A-F School Accountability System
The A-F Accountability System is designed to empower schools to achieve and increase student success in Arizona. It provides schools with feedback on what areas they are excelling and in what areas they may need to focus on. It is a tool to help schools improve, parents to better understand what school is best for their child with empowering quantitative information when making school choices, and to help the state, policy makers and community leaders identify which schools are in need of support and how to better prioritize resources.
2017-2018 A-F Letter Grades Released
October 5, 2018
The number of schools rated A rose in the 2017-2018 school year, establishing themselves as pacesetters in Arizona’s push for higher academic performance.
The Arizona Department of Education released the A-F Letter Grades for the 2017-18 school year at the direction of the State Board of Education.
27.67 percent of K-8 schools and 22.69 percent of high schools earned As. That is up from 19.74 percent and 19.33 percent, respectively, in the 2016-2017 school year.
“We set the A level to recognize distinguished academic performance that is significantly higher than the state average,” said Board of Education President Luke Narducci. “We wanted the bar to be high enough that principals, teachers and students would have something to strive for. I’m delighted to see that academic achievement is increasing.”
A-F Letter Grades Release Timeline
September 24, 2018
The State Board of Education approved the timeline for the release of the 2017-2018 AF Letter Grades.
The Arizona Department of Education will calculate letter grades using school data and the approved cut scores (see below), create the file for the public, check for accuracy and then release to schools and the public simultaneously. To ensure a complete and accurate release of letter grades, this work may require up to two weeks.
Once letter grades are released, schools will have until October 25th to submit an appeal to the Board. Grounds for an appeal include environmental issues or events, adverse testing conditions, a school or community emergency, a school tragedy, other similar substantive events or incorrect data.
Below is the complete timeline for 2017-2018 A-F letter grades:
September 24: Board sets cut scores for 2017-2018
October 5: Deadline for ADE to release 2017-2018 A-F Letter Grades to schools and the public simultaneously
October 5 (or earlier if ADE releases before October 5 deadline) - October 25: Appeal window opens for schools to appeal their letter grade
October 25: Appeals window closes at 5:00 PM.
November 19: A-F Appeals Committee reviews appeals and issues recommendations to the Board
December 3: Board considers A-F Appeals Committee's recommendations
A-F Accountability: New Schools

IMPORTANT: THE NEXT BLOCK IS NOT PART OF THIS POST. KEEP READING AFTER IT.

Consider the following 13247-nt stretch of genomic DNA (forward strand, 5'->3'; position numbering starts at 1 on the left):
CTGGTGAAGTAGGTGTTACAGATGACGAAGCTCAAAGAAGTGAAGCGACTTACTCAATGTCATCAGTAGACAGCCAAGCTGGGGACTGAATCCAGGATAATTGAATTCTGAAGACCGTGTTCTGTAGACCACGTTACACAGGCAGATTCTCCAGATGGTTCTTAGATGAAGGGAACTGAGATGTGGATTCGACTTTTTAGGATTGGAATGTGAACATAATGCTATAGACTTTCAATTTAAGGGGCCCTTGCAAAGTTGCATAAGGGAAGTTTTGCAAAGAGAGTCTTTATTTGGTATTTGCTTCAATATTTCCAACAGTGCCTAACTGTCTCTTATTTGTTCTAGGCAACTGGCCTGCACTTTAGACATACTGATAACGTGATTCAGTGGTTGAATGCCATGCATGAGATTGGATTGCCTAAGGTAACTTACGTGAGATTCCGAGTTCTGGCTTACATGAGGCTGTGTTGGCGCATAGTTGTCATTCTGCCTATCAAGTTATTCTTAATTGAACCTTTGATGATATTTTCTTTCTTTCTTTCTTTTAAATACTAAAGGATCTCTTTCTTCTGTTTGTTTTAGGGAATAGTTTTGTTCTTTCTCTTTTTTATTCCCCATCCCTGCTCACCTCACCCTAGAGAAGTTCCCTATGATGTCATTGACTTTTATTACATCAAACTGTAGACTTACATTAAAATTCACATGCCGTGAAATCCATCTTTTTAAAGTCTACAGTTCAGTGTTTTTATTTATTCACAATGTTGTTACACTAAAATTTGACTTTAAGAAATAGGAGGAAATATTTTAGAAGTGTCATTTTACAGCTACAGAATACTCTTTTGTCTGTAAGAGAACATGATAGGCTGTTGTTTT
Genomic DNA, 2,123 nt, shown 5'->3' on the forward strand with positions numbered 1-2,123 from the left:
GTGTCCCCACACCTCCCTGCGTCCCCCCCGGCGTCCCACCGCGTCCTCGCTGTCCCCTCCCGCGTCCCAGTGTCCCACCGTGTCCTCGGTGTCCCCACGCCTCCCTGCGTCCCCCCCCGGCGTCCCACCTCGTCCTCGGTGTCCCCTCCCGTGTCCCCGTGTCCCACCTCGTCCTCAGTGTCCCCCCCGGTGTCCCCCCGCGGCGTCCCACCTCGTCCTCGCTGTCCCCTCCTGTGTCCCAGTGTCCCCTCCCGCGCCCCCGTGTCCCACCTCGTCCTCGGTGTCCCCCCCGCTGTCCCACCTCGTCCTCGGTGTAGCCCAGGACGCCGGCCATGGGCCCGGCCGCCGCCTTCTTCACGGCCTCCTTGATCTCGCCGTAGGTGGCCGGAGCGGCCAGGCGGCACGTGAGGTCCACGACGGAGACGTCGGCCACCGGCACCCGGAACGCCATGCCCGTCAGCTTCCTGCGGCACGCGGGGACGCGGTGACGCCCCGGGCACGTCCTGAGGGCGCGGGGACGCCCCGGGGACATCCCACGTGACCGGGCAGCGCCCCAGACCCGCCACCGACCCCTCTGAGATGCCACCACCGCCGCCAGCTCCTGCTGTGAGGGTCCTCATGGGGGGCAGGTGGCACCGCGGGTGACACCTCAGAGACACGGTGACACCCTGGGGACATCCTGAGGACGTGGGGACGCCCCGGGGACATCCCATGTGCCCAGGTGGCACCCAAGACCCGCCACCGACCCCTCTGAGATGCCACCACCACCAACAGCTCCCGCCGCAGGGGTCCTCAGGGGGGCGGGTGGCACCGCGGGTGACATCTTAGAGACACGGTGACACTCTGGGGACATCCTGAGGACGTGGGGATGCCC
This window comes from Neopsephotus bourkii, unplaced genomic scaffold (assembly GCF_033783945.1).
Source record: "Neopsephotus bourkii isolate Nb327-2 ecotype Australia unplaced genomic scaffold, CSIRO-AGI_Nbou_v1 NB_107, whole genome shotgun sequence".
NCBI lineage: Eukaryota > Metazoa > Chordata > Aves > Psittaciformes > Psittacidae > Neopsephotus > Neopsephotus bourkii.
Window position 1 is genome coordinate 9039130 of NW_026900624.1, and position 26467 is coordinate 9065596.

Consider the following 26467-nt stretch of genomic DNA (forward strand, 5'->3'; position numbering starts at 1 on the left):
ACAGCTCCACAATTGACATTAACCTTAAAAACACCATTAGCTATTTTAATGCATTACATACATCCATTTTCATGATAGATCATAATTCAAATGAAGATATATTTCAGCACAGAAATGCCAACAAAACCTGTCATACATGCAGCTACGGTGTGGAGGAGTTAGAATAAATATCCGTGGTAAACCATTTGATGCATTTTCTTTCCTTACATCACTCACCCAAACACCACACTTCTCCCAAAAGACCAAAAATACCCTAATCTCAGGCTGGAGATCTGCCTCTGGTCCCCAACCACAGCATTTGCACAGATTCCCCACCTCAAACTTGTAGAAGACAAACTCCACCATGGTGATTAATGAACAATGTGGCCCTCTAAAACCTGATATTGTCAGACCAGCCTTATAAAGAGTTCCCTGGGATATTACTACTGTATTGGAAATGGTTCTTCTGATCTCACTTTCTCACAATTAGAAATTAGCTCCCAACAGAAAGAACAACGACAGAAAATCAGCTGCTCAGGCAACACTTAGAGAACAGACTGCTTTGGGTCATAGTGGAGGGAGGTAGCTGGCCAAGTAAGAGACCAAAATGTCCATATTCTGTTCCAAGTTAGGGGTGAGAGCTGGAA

June 25, 2018
New schools create a unique challenge for the A-F Accountability System. Some measures in the system are based on year over year growth and new schools do not have prior year of data to make this calculation possible. Additionally, new high schools usually do not open with a 12th grade so they do not have access to graduation rate points or College and Career Readiness points. As a result, many new schools do not have access to all of the points in the A-F Accountability System. As a result, the Board voted to provide a one-year hiatus to new schools in their first year of operation. This means for the 2017-2018 A-F Letter Grades and moving forward, schools that are in their first year of operation will not receive a letter grade. Schools in their second year of operation, and beyond, will receive a letter grade. (Read More...)
2018-2019 Alternative School A-F Accountability
June 25, 2018
The State Board of Education is seeking public comment on the draft Alternative School A-F Accountability Plan. The draft plan can be viewed here and public comment can be submitted to the Board’s inbox at [email protected].
Finalize 2017-2018 A-F Accountability Plan
May 21, 2018
After reviewing public comment and available data, the Board finalized the A-F Accountability Plan for the 2017-2018 School Year. In line with its intentions when the new system was adopted in April 2017, the Board studied enhancements to the system that maintain consistency in the expectations for schools and students.
Changes to the Accountability System include the following:
Lowering the minimum student number count (n-count) from 20 students to 10 students for all indicators;
In the growth calculation, awarding 1.0 points to students who achieve average/expected growth (previously these points were tiered based on the student’s prior achievement level);
Moving Science out of the proficiency calculation to comply with federal requirements and instead award up to three bonus points for schools that are above the statewide average; and
Establishing confidence intervals for the calculation of chronic absenteeism and 3rd grade English language arts.
Schools will have the opportunity to review their data in the summer. The Arizona Department of Education is scheduled to release 2017-2018 A-F Letter Grades in the fall. (Read More...)
2016-2017 A-F Letter Grades Released
April 23, 2018
The Board released 2016-2017 A-F Letter Grades on Monday. To view the 2016-2017 AF letter grades please go to the Board’s website and click on the spreadsheet. Additional information on A-F Letter Grades can be found in the tab at the bottom of the page labeled “A-F Toolkit”.